After the Revolution Egypt's Struggle to Reinvent Itself

A new state is being born in Egypt in the wake of the revolution. While the old guard is battling to preserve its influence, scores of new parties are jockeying for power, including the Muslim Brotherhood, which is resorting to shrewd tactics in a bid to cement its political clout.  

A demonstrator waving the Egyptian flag above a packed Tahrir Square in Cairo in April.
AFP

A demonstrator waving the Egyptian flag above a packed Tahrir Square in Cairo in April.

By in Cairo


On the banks of the Nile, politicians of all kinds are vying for power in a democratic contest the likes of which Egypt hasn't witnessed in generations. The severity of their clashes shows how rapidly freedom of opinion has developed -- and how limitless that freedom now is. But the dreams of the fearless protestors who took to the streets in January are at risk of being crushed in a power struggle among Egypt's resurgent old guard.

Five months after Hosni Mubarak, who ruled the country for 30 years with a single political party and a clique of corrupt corporate leaders, stepped down at the age of 83, Egypt's population of some 80 million is mired in a political swamp. It is hard to discern the democratic reforms, the long-overdue improvement in living conditions and the more equitable social order that Egyptian protestors longed for. "It's business as usual," wrote the popular weekly newspaper Al-Fagr (The Dawn) in a resigned commentary. "The old powers are still in control."

Very few of Egypt's key government decision-makers have had to give up their posts. Only a handful of prominent officials, such as Information Minister Anas el-Fiqqi and Mubarak's previous long-standing advisor and secretary general, Safwat el-Sherif, were replaced. Their staggering corruption and blatant nepotism rendered them untenable.

The cleaning-up necessary for a credible fresh start has been sluggish, even though Egypt's political parties have gradually been putting pressure on the country's ruling military council. However, even critics concede that some progress has been made: Mubarak's sons have been detained, and the former ministers of housing and tourism have each been sentenced to five years in prison. The government has also asked Interpol to help track down former officials who fled Egypt -- another step forward. But attempts to cover up past transgressions, and the continued delays in prosecuting Mubarak -- who is permitted to order his personal hairdresser to come from Cairo to his residence in the resort town of Sharm el-Sheikh -- betray the reluctance of the military council and the justice system to deal with the legacy of the old regime.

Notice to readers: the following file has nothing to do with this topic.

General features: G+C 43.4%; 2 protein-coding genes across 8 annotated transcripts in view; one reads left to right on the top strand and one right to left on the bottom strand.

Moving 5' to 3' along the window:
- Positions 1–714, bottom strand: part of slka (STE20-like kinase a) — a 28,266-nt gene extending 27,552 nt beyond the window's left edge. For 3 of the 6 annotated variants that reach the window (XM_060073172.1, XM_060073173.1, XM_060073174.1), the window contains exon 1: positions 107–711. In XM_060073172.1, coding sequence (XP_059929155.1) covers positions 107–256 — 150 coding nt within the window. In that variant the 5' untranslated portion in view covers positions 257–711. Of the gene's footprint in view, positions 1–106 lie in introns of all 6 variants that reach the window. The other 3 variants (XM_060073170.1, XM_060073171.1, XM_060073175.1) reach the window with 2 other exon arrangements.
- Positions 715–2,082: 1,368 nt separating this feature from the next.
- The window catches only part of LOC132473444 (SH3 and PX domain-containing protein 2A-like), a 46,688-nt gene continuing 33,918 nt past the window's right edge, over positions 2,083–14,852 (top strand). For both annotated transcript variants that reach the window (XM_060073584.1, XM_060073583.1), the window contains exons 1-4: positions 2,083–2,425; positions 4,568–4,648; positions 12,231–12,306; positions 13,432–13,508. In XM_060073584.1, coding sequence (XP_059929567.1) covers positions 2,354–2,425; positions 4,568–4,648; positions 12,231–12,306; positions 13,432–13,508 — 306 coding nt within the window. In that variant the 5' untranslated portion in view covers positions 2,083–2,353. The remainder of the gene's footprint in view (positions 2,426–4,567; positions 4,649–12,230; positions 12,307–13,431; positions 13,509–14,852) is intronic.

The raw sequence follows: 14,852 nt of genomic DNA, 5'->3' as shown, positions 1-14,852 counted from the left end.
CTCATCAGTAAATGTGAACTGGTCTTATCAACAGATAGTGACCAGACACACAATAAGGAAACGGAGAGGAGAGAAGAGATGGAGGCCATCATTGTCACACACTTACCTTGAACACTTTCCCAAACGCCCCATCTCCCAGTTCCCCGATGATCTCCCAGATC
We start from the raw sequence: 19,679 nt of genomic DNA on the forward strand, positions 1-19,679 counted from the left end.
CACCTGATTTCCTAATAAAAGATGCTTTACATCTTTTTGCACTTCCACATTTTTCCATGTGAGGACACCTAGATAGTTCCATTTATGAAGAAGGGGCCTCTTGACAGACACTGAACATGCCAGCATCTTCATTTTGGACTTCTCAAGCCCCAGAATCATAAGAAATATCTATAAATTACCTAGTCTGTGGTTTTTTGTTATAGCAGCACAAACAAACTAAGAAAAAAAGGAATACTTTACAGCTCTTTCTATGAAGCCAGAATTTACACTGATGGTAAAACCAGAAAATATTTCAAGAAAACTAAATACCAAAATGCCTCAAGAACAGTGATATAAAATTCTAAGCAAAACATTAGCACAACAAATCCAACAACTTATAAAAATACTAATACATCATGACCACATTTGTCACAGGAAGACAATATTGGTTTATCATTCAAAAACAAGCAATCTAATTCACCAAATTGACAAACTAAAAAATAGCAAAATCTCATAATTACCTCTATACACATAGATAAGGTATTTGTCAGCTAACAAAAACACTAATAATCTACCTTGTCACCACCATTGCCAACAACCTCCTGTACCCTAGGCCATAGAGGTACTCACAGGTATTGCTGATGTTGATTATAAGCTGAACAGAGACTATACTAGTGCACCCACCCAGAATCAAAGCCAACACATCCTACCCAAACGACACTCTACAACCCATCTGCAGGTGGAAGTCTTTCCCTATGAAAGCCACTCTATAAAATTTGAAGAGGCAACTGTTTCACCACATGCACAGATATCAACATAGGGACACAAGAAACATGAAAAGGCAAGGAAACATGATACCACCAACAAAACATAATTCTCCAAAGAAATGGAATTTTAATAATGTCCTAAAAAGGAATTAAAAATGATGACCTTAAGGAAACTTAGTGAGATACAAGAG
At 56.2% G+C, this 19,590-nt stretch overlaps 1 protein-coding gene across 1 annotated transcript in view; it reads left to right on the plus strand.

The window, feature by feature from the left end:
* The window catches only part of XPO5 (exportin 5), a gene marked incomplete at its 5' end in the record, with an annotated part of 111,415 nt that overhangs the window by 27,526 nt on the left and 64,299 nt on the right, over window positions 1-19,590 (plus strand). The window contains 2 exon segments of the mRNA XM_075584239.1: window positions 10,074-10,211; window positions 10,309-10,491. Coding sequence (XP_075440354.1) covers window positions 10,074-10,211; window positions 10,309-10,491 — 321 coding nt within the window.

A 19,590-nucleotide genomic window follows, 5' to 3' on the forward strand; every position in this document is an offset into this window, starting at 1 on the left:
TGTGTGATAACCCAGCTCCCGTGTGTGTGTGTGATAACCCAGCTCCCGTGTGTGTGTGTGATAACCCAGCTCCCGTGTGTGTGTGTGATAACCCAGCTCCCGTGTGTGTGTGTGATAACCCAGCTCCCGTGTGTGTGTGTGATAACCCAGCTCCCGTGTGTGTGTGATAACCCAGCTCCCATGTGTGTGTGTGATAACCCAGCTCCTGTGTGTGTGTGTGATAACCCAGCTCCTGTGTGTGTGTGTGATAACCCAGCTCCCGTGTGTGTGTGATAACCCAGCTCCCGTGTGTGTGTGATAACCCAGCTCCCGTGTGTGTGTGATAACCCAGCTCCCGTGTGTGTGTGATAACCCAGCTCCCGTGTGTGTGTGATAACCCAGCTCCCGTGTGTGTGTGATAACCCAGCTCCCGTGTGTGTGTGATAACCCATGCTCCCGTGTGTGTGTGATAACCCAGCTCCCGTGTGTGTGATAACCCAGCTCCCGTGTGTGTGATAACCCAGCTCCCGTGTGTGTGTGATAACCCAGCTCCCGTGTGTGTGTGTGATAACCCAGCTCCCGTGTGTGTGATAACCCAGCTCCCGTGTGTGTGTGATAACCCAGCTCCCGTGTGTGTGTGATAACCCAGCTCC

Egypt May Soon Have More than 45 Political Parties

Security also leaves much to be desired. Crime is rife due to a lack of police operations. Unknown gangs have meticulously dismantled and stolen some 300 kilometers of train track along an important route across the Suez Canal towards Palestine and Israel.

For weeks, the political landscape has been in a state of surprisingly spirited transformation. The country may soon have more than 45 political parties, if all of the announcements are brought to fruition. The approval process is simple. The military council only bars political parties that are based on religon. Religious parties are forbidden.

That rule is no longer being enforced to the letter. But the leader of the Coptic Church, Shenouda III, forbade his 10 million followers from establishing Christian parties. And even the Arabian Peninsula's wealthiest resident, billionaire Egyptian business leader Naguib Sawiris, has adhered to that requirement and limited his political activity to providing financial and staff support to liberal parties. His In-TV has become the most popular non-partisan television channel. He doesn't transmit pro-Christian propaganda.

The heavily traditional Wafd Party, which has for decades embodied modern secular values, also abstains from any religious symbolism -- with the exception of the crescent and cross which form the party's emblem. To emphasize its openness to all denominations, Wafd established a scarcely credible alliance with the Muslim Brotherhood, Egypt's most powerful Islamist movement. But powerful Wafd party members such as executive committee member Mohammed Sarhan quickly rebelled against the alliance, and the anti-Islamist party youth arm plans to establish a "completely liberal" Neo-Wafd Party in a few days.

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